On Friday, May 24, as part of the KCG Group's 50th anniversary commemorative event, a lecture entitled "VFX and the Shifting Global Paradigm" by Scott Ross, a digital media pioneer and founder of Digital Domain, Inc. in the United States, was held at the Kyoto Ekimae Satellite Hall of the Kyoto Institute of Information Science.Mr. Ross talked about the appeal and challenges of special effects and VFX using computer graphics (CG), while introducing the videos he has worked on.He also emphasized to the students in the audience that communication is one of the most important elements of a successful career, including filmmaking.
Mr. Ross introduced the current situation in which the advent of new technology and digital distribution has reduced the number of "movie stars" that have been central to the film world in the past, and films that make full use of CG and VFX are higher in the box office.However, while filmmakers around the world are perfecting new works one after another to meet the needs of the new era, he is concerned about the current state of "Hollywood," which cannot hide its decline, and says, "As competition is intensifying worldwide, Hollywood has stalled in terms of securing funding and human resources.If we don't change the way we do business, including profit sharing, we will fall further and further behind," he said.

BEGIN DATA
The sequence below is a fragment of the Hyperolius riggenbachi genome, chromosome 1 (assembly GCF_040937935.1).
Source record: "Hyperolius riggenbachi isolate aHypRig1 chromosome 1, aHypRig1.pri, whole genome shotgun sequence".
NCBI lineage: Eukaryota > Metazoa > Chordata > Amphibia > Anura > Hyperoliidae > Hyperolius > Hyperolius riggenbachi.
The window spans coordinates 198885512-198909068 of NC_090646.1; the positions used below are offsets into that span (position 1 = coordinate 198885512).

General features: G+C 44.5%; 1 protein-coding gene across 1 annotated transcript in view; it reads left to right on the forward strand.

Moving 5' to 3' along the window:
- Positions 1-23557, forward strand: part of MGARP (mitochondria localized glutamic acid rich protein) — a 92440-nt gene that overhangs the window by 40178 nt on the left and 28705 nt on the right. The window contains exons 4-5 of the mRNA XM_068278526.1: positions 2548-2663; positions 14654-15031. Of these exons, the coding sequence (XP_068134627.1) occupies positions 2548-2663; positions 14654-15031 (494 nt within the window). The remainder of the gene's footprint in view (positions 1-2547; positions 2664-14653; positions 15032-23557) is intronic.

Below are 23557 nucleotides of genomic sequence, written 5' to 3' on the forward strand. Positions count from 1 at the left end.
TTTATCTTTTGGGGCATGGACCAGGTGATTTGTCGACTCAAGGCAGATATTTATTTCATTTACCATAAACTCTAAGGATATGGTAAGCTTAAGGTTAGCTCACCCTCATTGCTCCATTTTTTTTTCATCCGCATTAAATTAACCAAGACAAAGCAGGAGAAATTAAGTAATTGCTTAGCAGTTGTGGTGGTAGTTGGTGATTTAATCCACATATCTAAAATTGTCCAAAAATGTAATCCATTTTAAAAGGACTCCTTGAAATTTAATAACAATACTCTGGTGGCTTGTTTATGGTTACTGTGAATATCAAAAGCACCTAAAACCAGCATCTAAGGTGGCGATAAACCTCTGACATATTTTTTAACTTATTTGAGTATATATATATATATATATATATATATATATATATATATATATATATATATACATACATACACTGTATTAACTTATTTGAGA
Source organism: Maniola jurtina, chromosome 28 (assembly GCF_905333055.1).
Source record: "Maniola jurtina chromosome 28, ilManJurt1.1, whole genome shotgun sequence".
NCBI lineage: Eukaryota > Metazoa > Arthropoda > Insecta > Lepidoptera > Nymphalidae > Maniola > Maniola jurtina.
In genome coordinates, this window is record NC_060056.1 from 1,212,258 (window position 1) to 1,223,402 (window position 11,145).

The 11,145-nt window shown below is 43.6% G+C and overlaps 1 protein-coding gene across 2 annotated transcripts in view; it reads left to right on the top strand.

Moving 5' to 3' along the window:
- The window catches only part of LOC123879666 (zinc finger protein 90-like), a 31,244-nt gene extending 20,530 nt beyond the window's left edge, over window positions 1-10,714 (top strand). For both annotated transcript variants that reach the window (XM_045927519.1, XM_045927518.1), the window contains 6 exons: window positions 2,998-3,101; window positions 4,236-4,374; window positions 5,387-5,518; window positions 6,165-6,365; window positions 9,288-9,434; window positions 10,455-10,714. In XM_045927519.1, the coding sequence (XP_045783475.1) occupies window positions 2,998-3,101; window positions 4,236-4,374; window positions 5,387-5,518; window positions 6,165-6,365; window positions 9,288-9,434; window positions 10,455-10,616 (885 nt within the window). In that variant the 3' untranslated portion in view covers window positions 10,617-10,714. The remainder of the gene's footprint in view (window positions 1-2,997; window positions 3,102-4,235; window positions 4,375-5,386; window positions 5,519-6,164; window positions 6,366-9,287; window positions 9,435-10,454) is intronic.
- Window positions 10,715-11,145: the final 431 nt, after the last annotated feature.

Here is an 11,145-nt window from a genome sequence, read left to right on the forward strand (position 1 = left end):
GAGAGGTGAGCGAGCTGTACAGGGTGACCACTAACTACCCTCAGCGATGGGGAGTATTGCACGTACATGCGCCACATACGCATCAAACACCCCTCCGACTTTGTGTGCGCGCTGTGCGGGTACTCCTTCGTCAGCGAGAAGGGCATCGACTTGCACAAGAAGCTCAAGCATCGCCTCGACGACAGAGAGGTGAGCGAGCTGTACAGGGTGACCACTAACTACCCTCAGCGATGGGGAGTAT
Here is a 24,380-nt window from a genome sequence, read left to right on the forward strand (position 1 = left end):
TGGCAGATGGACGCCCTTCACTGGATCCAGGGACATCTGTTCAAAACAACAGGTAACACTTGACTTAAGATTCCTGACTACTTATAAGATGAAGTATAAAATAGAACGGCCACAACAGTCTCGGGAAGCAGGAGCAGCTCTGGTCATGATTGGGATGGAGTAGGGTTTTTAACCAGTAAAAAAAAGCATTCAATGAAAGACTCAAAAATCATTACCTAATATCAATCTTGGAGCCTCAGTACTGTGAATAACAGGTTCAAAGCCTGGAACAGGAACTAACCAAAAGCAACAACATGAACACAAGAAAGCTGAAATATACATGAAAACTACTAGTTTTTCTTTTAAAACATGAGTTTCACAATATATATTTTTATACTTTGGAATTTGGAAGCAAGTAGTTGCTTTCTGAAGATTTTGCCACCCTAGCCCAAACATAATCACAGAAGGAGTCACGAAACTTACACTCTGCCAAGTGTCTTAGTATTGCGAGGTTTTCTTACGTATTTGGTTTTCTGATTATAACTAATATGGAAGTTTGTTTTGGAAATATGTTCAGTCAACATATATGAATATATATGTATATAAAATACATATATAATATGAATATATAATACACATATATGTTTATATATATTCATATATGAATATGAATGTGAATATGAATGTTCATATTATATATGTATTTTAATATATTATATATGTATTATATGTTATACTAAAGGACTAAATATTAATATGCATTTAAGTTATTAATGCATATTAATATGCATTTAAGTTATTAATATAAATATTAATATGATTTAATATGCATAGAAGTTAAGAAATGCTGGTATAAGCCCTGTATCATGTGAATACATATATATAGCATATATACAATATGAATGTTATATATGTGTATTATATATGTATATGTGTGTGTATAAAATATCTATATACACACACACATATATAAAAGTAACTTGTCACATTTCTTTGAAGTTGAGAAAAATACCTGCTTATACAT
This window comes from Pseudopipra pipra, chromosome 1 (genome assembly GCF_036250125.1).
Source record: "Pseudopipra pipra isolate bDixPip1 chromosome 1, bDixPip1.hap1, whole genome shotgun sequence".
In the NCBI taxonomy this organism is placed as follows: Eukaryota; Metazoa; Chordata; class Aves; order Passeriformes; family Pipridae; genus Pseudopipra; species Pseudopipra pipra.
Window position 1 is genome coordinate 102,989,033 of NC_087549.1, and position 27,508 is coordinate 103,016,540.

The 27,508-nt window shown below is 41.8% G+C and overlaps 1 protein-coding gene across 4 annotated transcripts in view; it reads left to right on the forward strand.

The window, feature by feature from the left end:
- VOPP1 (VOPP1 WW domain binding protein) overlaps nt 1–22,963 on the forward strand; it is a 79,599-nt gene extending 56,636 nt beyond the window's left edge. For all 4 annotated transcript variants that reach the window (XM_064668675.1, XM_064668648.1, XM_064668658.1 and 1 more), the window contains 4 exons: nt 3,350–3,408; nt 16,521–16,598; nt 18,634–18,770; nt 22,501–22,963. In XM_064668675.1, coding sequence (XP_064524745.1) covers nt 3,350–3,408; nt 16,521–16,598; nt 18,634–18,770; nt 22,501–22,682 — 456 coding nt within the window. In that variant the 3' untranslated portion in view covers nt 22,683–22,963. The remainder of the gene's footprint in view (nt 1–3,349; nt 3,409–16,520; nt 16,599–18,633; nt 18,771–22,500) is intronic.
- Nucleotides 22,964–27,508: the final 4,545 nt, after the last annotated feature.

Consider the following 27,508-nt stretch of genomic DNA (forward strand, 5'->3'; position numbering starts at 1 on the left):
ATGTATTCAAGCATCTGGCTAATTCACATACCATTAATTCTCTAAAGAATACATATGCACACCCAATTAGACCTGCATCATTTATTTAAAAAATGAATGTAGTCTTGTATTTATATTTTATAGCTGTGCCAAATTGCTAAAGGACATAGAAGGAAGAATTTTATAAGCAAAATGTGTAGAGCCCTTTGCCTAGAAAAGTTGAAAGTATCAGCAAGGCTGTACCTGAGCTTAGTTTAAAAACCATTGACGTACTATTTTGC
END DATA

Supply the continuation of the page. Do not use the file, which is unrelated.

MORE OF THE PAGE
He continued to introduce his own works such as "Transformers," including the process of applying VFX.In response, students asked a series of questions such as: "How many people are involved in VFX for a single film?Mr. Ross concluded, "I have worked with Japanese people many times, and I have the impression that they are generally good communicators.I encourage everyone to acquire these skills from their student days, as they will be an important element in group work.
After founding Digital Domain with James Cameron and building it into one of the largest production companies, Ross toured with many bands in the 1970s, including the Miles Davis Group, and became general manager of ILM, founded by George Lucas, in the 1980s.In 1989, I supported organizational reform at NTT under the theme of "creativity.Since then, he has assisted in the establishment of digital media-related faculties at 14 universities in Japan.He had a wide network of contacts, and in Japan he was especially close to the late Akira Kurosawa.He is a member of the American Academy of Motion Picture Arts and Sciences, which presides over the Academy Awards, and the American Society of Television Arts and Sciences, which presents the Emmy Awards, and has lectured on creative methods and technology in more than 20 countries.
Commemorative Lecture "VFX and the Changing Global Paradigm"